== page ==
"The same people who organized a boycott of the Nestle Company for its marketing of infant formula in underdeveloped lands would have approved of the killing of those exploited infants only a few months before.

"The same people who talk incessantly of human rights are willing to deny the most helpless and vulnerable of all human beings the most important right of all.

"Apparently these people do not understand the difference between contraception and abortion. Their arguments defending abortion would be perfectly reasonable if they were talking about contraception. When they insist upon ‘reproductive freedom’ and ‘motherhood by choice’ they forget that ‘pregnant’ means ‘being with child.’ A pregnant woman has already reproduced; she is already a mother."

At a speech before the National Right to Life Convention in Cherry Hill, New Jersey, on July 15, 1982, Reverend Richard John Neuhaus of the Evangelical Lutheran Church said:

"I have a confession to make. I am a liberal. More than that I am a Democrat…I know that among some pro-life advocates liberalism is almost a dirty word. I know it and I regret it. I know that among others there has been a determined effort to portray the pro-life movement as anti-liberal and, indeed, as reactionary. I know it and I regret it.

"We are today engaged in a great contest over the meaning of liberalism, over the meaning of liberal democracy, indeed over the meaning of America…Will it be an America that is inclusive, embracing the stranger and giving refuge to the homeless?…Will it be a caring America, nurturing the helpless and protecting the vulnerable?

"…The mark of a humane and progressive society is an ever more expansive definition of the community for which we accept responsibility...The pro-life movement is one with the movement for the emancipation of slaves. This is the continuation of the civil rights movement, for you are the champions of the most elementary civil, indeed human right--simply the right to be.

"There is another and authentically liberal vision of an America that is hospitable to the stranger, holding out arms of welcome to those who would share the freedom and opportunity we cherish. ‘Give me your tired, your poor, /Your huddled masses yearning to breathe free, /The wretched refuse of your teeming shore, /Send these, the homeless, tempest-tossed, to me, /I lift my lamp beside the golden door.’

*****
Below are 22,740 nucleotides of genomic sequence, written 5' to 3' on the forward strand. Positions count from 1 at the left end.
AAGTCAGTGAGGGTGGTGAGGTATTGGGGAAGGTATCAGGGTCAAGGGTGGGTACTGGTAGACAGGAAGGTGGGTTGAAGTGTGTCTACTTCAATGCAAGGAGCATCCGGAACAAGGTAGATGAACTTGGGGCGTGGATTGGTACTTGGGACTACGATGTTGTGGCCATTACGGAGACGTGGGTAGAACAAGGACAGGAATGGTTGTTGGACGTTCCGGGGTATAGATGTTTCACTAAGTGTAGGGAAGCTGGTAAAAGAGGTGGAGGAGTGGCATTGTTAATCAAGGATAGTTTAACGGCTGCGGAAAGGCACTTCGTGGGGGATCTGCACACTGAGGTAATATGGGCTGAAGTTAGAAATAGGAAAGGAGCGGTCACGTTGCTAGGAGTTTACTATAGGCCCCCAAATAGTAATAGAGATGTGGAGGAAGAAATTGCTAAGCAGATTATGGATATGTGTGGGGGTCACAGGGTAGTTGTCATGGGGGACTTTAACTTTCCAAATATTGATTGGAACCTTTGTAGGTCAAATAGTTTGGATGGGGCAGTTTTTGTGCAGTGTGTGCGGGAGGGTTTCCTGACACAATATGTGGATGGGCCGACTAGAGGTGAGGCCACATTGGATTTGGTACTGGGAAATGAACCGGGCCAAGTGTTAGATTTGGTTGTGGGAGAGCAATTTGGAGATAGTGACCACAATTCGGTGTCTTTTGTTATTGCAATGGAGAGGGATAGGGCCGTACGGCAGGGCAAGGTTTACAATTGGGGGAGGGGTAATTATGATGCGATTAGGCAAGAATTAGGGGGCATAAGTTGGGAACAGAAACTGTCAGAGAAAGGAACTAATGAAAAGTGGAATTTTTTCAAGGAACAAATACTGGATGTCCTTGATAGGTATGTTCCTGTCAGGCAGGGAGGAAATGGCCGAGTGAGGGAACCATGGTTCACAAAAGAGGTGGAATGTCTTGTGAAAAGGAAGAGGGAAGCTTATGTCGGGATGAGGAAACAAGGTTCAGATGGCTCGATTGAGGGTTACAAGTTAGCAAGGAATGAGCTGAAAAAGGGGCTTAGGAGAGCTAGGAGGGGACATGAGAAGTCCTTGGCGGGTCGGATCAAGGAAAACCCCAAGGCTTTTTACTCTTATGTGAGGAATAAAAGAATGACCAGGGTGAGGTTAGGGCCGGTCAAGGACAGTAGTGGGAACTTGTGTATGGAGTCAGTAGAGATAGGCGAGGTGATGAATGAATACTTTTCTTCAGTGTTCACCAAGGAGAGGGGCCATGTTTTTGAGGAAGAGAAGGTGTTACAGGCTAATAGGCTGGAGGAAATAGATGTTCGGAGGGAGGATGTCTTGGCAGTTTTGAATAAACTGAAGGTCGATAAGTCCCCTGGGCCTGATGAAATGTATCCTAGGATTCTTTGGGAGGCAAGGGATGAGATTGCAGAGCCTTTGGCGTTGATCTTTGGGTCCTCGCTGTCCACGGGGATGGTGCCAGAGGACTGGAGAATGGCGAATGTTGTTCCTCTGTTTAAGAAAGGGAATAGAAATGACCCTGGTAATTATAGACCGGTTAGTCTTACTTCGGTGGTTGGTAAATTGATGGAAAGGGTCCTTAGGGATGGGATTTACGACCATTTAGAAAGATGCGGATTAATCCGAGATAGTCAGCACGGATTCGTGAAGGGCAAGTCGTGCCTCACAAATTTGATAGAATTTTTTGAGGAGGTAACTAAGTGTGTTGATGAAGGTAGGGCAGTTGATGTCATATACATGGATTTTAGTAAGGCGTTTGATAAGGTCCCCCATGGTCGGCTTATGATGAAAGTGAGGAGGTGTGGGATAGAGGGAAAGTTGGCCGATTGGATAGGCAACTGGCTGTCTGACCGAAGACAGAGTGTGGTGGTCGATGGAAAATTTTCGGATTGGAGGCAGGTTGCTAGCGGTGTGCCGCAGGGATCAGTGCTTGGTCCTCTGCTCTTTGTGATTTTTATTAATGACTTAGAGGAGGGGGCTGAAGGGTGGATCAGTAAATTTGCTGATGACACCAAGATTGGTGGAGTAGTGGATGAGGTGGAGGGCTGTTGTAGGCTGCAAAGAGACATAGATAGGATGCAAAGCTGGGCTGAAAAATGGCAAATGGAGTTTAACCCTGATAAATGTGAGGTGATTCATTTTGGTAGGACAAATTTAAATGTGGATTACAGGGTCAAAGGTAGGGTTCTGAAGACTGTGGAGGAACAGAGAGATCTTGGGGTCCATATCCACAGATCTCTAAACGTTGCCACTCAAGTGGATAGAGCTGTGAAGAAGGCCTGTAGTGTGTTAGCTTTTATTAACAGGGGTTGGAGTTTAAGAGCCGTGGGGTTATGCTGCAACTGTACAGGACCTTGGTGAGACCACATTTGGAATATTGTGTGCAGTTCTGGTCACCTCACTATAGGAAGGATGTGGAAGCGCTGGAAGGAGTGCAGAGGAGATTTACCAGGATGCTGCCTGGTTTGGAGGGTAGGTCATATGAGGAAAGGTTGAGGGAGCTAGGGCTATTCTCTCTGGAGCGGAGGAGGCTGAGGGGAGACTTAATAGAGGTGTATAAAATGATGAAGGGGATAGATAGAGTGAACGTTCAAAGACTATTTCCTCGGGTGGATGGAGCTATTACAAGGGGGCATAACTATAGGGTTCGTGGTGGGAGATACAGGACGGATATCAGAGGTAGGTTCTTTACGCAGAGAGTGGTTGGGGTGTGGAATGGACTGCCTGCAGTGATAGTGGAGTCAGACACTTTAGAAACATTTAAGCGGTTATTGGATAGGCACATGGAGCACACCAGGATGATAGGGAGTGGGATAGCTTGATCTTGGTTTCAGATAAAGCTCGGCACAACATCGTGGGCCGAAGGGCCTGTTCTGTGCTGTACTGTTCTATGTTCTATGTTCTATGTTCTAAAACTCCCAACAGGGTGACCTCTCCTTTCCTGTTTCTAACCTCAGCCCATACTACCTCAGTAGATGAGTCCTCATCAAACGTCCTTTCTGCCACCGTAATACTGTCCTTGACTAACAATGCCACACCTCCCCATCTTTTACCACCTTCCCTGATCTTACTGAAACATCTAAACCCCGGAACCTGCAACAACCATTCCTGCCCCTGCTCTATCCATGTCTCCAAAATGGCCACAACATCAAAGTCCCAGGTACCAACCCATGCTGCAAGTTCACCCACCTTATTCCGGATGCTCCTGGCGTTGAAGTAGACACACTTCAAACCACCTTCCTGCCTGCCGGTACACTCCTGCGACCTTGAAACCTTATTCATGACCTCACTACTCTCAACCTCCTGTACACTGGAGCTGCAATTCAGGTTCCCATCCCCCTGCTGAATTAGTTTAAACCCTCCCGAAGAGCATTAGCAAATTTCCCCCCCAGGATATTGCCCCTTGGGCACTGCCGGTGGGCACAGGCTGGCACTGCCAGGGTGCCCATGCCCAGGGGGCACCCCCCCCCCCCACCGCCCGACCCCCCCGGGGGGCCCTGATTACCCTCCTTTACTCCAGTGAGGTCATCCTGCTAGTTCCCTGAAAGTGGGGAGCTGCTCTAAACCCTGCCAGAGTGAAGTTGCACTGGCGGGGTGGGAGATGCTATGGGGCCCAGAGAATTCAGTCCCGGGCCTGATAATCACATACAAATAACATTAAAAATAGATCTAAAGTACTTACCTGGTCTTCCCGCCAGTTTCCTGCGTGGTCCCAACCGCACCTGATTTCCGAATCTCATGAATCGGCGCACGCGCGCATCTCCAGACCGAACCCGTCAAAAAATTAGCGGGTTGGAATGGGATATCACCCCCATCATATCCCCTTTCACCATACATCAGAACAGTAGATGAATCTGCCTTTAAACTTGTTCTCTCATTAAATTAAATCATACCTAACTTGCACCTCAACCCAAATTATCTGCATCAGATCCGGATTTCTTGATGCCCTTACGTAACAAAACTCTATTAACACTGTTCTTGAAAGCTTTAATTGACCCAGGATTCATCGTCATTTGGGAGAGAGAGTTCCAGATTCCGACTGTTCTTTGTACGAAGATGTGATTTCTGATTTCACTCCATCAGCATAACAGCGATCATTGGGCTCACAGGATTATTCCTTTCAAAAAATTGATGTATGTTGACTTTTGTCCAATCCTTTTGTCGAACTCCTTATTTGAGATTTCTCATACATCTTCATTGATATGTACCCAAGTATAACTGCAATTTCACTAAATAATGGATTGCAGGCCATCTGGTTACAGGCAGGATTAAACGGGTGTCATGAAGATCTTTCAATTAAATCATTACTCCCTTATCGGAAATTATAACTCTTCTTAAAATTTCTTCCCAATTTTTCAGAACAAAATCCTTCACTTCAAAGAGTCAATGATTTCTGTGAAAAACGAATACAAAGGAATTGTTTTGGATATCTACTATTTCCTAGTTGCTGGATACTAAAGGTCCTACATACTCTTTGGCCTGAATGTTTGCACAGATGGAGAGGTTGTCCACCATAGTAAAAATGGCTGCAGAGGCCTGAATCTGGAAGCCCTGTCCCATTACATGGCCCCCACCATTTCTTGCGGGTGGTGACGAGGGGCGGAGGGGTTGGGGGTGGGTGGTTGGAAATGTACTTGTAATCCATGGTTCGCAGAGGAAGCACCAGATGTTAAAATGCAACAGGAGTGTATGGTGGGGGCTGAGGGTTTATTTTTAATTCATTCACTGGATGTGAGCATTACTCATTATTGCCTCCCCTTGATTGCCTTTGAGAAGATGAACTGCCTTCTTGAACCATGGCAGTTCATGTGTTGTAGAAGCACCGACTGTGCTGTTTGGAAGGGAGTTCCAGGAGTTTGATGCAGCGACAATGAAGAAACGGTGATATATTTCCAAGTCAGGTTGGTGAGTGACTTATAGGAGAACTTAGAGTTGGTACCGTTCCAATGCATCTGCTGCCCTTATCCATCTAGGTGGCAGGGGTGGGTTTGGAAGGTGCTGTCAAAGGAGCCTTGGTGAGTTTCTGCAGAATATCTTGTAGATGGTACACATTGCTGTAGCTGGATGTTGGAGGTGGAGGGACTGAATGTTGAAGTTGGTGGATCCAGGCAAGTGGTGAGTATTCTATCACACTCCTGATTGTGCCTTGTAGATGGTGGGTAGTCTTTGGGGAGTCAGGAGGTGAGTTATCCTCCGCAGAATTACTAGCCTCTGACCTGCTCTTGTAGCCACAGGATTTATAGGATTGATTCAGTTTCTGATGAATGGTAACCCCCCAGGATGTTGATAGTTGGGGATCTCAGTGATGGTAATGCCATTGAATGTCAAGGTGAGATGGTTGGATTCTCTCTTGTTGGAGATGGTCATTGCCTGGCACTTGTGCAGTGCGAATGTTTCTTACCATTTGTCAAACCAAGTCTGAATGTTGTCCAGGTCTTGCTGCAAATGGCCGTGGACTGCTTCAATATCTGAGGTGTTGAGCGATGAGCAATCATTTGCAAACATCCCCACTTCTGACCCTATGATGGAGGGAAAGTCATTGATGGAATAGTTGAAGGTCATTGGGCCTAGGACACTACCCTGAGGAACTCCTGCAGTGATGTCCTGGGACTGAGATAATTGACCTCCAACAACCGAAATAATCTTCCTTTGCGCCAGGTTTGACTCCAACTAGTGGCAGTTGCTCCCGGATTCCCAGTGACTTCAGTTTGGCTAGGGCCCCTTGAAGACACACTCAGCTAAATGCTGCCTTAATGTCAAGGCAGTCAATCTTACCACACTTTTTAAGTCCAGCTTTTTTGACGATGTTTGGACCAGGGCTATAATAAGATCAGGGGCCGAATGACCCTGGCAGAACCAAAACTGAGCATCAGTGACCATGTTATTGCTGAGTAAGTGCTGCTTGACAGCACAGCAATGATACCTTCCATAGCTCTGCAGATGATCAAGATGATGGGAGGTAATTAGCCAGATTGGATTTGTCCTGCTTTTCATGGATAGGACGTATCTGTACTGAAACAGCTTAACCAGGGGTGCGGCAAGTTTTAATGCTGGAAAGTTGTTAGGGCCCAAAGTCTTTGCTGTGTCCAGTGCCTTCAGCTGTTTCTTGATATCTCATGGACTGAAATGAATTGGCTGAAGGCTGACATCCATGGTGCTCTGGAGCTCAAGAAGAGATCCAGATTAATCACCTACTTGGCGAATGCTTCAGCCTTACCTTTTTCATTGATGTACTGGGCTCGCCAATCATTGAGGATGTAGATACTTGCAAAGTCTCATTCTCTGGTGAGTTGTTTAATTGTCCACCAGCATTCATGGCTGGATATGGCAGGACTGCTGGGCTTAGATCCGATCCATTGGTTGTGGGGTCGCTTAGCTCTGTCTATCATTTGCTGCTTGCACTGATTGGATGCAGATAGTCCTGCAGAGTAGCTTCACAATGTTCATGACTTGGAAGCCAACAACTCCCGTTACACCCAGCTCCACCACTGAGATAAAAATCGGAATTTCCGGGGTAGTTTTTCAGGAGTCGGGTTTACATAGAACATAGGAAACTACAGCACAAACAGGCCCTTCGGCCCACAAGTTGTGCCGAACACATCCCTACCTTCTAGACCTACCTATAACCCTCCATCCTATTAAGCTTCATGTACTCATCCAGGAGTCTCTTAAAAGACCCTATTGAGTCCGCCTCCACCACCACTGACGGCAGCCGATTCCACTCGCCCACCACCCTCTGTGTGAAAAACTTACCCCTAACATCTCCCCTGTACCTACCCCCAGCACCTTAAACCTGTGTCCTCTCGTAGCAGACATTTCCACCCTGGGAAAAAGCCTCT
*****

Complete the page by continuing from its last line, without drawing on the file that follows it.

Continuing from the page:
"The unborn child is the ultimate immigrant...The analogy between the unborn and the immigrant may seem strained. I fear, however, that it is painfully to the point."

According to Dr. and Mrs. J.C. Willke’s 1988 Handbook on Abortion, a poll was conducted at the 1984 Democratic National Convention in San Francisco, asking: "Should there be a Constitutional Amendment outlawing abortion?" It was found that only nine percent of all delegates to the Convention supported such an amendment, even though it was supported by 46 percent of all Democrats nationwide.

The Reverend Jesse Jackson once observed that the "privacy" argument used in Roe vs. Wade to justify abortion "was the premise of slavery. You could not protest the existence or treatment of slaves on the plantation because that was private and therefore outside of your right to be concerned."

In an article appearing in the Wall Street Journal entitled "Are Black Leaders Listening to Black America?", J. Perkins wrote: "Black leaders react in traditional, knee-jerk liberal fashion to issues across the board, even though, in general, black Americans are decidedly conservative on a number of issues. The Black Caucus, for example, advocates a ‘right’ to abort, whereas 62% of blacks oppose abortion (National Opinion Research Center, 1984)."

According to Mary Meehan, "...abortion is a civil rights issue. Dick Gregory and many other blacks view abortion as a type of genocide." Similarly, civil rights activist Fannie Lou Hamer (1917-1977) insisted, "The methods used to take human lives, such as abortion, the pill, the ring, etc., amounts to genocide. I believe that legal abortion is legal murder."

According to Hamer, "These are still our children. And we still love these children. And after these babies are born we are not going to disband these children from their families, because these are other lives, they are…and I think these children have a right to live. And I think these mothers have a right to support them in a decent way."

A pamphlet distributed by Milwaukee S.O.U.L. (Save Our Unwanted Lives) points out that under current U.S. law, corporations are considered legal persons, while humans in prenatal development are denied this moral status.

In an article entitled "Pro-Life, Pro-E.R.A.," appearing in Pro-Life Feminism: Different Voices (1985), Juli Loesch wrote about an ardent Feminists for Life caucus "calling for a new amendment combining both the E.R.A. and the H.L.A. (Human Life Amendment), a sort of Equal Human Life Rights Amendment: to ‘ensure equality of rights under the law for all persons, regardless of sex, from fertilization to natural death.’ "

In her essay, "Life and Peace," Loesch wrote:

"In a revealing article published in Seven Days, Michelle Magar suggests that the New Right’s relationship with Right to Life has been ‘more a marriage of convenience than true love.’ She suggests that the antiabortion position adds ‘a certain moral luster’ to the New Right, which otherwise has a distinctly different set of priorities (threatening war for the possession of Persian Gulf oil, and so forth).

"Magar points out that, in a practical sense, the New Right’s concern for the unborn gives it access to the ‘grassroots antiabortion network of the Catholic Church--a ready-made constituency which they had so far never been able to win.’ "

In her article entitled "Pro-Abortionists Poison Feminism," appearing in Pro-Life Feminism: Different Voices (1985), "prolife feminist" Rosemary Bottcher described abortion as a form of discrimination:

"Pro-abortion feminists resent the discrimination against a whole class of humans because they happen to be female, yet they themselves discriminate against a whole class of humans because they happen to be very young.

"They resent that the value of a woman is determined by whether some man wants her, yet they declare that the value of an unborn child is determined by whether some woman wants him.